Burns, sometimes known as the 'ploughman poet', was the eldest son of a poverty-stricken farmer. Though his father had moved to Ayrshire, where Burns was born, in order to attempt to improve his fortunes, he eventually died as a bankrupt - after taking on first one farm and then, unsuccessful, moving to another - in 1784. Robert, who had been to school since the age of six, and was also educated at home by a teacher, had, by the age of fifteen, already become the farm's chief labourer. He had also acquired a reading knowledge of French and Latin and had read Shakespeare, Dryden, Milton and the Bible. After his father's death, he and his brother continued farming together, working now at Mossigiel.
The poverty of Burns' early life, though far from being overcome, had produced in him a supporter of the French Revolution and a rebel against both Calvinism and the social order of his time. His rebellious nature soon became evident in his acts. Burns' first illegitimate child was borne to him by Elizabeth Paton in 1785. Two sets of twins later followed, and various amorous intrigues, from Jean Amour, whom he afterward married.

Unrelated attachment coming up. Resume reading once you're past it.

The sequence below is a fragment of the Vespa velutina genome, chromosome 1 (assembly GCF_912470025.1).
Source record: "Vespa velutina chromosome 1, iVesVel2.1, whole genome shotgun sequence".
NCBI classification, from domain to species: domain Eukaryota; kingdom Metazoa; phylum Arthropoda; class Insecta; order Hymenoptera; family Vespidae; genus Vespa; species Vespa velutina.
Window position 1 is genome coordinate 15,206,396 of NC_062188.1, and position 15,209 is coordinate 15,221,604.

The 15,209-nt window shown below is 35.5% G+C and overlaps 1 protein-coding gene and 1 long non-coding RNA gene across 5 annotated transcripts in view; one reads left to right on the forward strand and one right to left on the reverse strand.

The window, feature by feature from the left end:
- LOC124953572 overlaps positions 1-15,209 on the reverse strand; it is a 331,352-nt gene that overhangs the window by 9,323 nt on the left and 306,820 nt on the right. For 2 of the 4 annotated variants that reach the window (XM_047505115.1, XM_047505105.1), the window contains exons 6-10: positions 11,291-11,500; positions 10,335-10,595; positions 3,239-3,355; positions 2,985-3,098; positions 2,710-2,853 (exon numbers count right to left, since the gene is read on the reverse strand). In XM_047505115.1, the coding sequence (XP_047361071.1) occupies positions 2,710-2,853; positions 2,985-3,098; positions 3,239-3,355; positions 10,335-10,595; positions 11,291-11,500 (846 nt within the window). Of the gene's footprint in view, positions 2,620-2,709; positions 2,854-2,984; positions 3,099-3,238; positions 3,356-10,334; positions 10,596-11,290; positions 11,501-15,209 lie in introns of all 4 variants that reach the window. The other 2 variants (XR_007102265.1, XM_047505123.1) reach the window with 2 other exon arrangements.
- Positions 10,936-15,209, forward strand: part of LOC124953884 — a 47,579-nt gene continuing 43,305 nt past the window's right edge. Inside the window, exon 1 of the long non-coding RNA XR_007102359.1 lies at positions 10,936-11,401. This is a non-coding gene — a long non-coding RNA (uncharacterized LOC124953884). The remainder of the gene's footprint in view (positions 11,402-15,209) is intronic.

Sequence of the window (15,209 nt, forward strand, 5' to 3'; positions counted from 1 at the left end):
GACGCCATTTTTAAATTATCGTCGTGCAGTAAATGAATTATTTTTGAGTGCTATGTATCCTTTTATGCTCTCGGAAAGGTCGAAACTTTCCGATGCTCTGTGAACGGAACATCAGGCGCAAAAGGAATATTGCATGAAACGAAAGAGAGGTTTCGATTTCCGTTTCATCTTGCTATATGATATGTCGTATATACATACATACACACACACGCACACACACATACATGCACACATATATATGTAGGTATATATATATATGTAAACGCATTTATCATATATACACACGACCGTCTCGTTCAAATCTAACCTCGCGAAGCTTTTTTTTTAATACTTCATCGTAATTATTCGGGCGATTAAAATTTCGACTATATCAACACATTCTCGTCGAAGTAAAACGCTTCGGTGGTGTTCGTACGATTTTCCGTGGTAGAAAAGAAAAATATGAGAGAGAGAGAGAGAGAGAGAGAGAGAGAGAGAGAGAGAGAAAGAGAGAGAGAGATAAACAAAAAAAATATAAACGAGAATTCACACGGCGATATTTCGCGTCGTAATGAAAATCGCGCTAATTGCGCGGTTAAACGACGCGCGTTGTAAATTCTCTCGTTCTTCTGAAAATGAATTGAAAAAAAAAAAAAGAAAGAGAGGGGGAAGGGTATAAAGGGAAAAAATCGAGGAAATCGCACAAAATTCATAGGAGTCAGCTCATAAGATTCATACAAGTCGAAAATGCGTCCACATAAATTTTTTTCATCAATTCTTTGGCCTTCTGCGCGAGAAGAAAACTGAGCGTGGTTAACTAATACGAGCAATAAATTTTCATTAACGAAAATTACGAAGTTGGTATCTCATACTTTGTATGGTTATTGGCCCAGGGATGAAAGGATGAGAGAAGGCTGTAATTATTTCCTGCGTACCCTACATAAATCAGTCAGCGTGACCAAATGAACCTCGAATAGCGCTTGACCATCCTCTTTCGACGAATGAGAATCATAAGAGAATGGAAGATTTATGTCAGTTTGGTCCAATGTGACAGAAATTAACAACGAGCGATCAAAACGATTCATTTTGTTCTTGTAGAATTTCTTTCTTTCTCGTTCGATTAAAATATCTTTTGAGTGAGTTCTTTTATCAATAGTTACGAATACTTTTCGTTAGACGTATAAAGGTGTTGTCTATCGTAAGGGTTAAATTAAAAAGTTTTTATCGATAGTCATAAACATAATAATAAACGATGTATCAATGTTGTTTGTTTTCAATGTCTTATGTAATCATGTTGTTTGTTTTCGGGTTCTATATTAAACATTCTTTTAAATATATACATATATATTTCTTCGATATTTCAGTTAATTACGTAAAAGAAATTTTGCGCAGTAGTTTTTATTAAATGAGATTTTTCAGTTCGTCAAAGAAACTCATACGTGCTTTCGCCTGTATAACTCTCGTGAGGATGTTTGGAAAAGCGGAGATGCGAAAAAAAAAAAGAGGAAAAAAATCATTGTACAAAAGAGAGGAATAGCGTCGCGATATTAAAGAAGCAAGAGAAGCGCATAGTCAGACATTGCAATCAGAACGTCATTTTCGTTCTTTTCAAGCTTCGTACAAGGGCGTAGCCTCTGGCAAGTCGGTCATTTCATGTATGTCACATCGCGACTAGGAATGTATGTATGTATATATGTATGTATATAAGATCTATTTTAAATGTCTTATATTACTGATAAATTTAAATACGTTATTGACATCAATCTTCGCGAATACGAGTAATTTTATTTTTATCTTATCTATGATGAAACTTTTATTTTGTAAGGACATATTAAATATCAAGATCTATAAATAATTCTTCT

It was also during this period that Burns' first achieved literary success. Though he had thought of emigration to Jamaica as a possible way to avoid his mounting problems, he published his Poems Chiefly in the Scottish Dialect on July 31 1786 at Kilmarnock. This volume contained, among others, 'The Cotter's Saturday Night', 'To a Mouse', 'To a Mountain Daisy' and 'The Holy Fair', all of which were written at Mossigiel. The volume brought him immediate success.
After 1787 Burns, married in 1788 and having moved to Ellisland with his bride, worked chiefly for James Johnson, whom he met in Edinburgh, and, later, for George Thomson. It was for these men that Burns compiled and added to the two great compilations of Scottish songs: Thomson's Scott's Musical Museum and Johnson's Select Collection of Original Scottish Airs for the Voice. Alongside this work, which Burns did on an unpaid basis, he also worked, from 1791 onward, as an Excise Officer. This allowed him to give up farming and move to the Dumfries. He died from rheumatic fever just five years later, having also published, again in 1791, his last major work, a narrative poem entitled 'Tom O'Shanter'.
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